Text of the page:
Now, though, thanks to some brilliant minds at the UIUC Materials Research Laboratory, you can make your own decent conductive ink!
This ink seems to address many of the problems that other inks have. It’s particle free (won’t clog print heads!), is easy to make, and anneals to the conductivity of bulk silver at only 90 degrees Centigrade (194 degrees Fahrenheit).
After I stumbled upon this paper last month, I decided that I absolutely had to make some.
I am not a chemist, nor have I done any chemistry since high school, so I ended up having to buy both the glassware as well as the chemicals. Even after buying everything that I needed (and some stuff that I probably didn’t), I only spent around $150.
For those of you who want to repeat the process, here’s my list of purchases:
GLASSWARE AND TOOLS:
TOTAL: $109.86 (plus shipping)
After receiving the materials and reviewing the proper MSDS sheets (1,2,3) I got to work.
NOTE: Please don’t do this at home unless you understand the risks and dangers and know how to avoid them. In fact, it’s best that you have a chemist or someone experienced with how to handle chemicals properly help you.
Ammonium hydroxide is nasty stuff. Formic Acid is even worse (It’s basically liquid pain. It’s the chemical in ant bites and bee stings that makes them hurt). Please respect this stuff.
(All of the instructions I have listed here were extrapolated from the journal article from UIUC.)
USING AND ANNEALING THE INK:
The first thing I tried was silver acetate on regular printer paper.
It didn’t work. I’m guessing the paper is too porous, while the silver is coating the paper fibers, the individual particles are too far apart to conduct electricity between each other. Even after 3 coats, I was unable to get the paper to conduct. More experiments are pending…
The second thing I tried was thread. Again, this didn’t work. I’m thinking the reason is similar to the paper.
The third thing I tried was glass. This worked!
The resulting traces were a bit low in conductivity for ink. The first reading I got was about 9 Ohms over a centimeter. (Your mileage may vary)
I was able to light up an LED using the traces.
Then I tried stenciling it by applying masking tape and then laser cutting the stencil into the tape.
I then applied the ink over the tape, and annealed it. Unfortunately, the tape didn’t quite stick so well, so some of the ink flowed underneath it…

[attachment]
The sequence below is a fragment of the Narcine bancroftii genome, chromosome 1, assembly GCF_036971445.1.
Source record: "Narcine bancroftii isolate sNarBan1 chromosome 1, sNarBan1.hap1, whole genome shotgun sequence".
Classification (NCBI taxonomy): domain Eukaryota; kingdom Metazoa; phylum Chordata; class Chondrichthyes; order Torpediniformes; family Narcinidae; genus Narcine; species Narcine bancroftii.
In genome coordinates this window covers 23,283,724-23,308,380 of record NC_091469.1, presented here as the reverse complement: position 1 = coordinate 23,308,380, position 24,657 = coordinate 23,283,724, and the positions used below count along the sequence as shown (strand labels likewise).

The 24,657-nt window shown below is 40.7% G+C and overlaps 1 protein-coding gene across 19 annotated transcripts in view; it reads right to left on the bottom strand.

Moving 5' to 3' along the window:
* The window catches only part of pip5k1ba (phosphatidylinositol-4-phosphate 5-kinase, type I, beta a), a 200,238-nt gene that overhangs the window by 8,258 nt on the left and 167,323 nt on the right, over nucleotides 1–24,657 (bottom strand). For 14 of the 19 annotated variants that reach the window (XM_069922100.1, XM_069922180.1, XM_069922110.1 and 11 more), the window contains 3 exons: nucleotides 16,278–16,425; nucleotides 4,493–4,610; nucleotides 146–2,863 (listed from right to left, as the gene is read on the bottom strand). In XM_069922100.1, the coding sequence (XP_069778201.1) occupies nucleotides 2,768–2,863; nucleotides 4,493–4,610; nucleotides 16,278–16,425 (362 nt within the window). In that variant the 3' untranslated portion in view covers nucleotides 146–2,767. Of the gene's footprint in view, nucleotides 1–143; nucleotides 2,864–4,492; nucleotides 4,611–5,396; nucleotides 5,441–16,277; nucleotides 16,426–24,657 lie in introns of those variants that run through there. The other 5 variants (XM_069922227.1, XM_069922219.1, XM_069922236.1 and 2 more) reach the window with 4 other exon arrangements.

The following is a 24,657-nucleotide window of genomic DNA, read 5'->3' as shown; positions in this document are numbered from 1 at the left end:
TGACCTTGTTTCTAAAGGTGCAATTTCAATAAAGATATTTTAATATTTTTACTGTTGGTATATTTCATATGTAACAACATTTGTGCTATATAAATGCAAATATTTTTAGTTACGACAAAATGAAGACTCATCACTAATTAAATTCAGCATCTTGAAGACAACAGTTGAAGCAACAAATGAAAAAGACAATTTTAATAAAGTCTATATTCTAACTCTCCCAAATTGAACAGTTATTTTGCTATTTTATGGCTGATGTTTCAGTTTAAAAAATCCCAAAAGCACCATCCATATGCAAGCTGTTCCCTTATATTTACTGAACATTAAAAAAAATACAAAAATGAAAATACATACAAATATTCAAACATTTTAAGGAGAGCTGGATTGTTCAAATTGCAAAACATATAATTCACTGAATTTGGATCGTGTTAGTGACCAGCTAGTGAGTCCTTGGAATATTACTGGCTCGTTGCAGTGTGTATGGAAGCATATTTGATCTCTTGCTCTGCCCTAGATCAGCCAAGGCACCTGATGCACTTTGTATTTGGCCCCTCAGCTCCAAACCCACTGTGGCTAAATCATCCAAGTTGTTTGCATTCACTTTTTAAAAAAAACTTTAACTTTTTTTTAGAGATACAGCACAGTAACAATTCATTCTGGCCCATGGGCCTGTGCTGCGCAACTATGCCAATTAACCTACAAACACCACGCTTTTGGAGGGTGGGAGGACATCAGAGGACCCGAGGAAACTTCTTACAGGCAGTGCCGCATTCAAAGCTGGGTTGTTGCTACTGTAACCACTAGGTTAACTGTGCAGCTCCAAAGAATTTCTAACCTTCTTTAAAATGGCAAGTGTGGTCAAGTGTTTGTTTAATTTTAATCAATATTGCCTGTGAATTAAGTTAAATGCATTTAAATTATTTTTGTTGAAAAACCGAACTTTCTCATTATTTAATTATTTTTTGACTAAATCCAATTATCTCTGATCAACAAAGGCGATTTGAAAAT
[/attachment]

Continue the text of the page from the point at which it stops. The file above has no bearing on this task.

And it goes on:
I tried again, heating up the tape pattern and making sure it was thoroughly stuck to the tape.
Better, but there was still one problem; the ink scraped off quite easily. If I wanted to use the ink for anything practical, I’d have to fix it.
Since it was 3am, and I was finally tired enough to try anything, I laser etched a piece of glass into the shape of the trace that I wanted. My reasoning was that the rough surface of the etched glass would help the silver stick to the glass, and also provide a “trench” for the silver to be deposited into.
The first attempt didn’t work… but after the second coating, it worked! I’m guessing that the rough surface of the engraving had too many little peaks and valleys which kept the silver from forming a uniform surface.
The other benefit of the laser-etching method was that I didn’t need a stencil anymore. The trench allowed me to wipe the excess solder from around the trace without removing the silver deposited in the etching.
I wasn’t able to solder directly to the silver surface, but I did have a Circuit Writer silver-based pen. I coated the pads in the Circuit Writer ink, and after it solidified (about 10 minutes) I was able to solder components directly to the pad.
This is my first finished circuit on a glass substrate.
I’m pretty satisfied with it.
There are plenty more things to try, and methods to apply, and I’ll continue to document them on this blog, so stay tuned! Of primary importance is increasing the conductivity, which should be possible by thinning it with alcohols.
If any of you make your own ink, please let me know! I’d love to hear about other people’s work.
Special thanks to Sacha De’Angeli, @IdeaPDish, and Steve Finkelman for their advice! Also thanks to Pumping Station: One, where I did all of this work!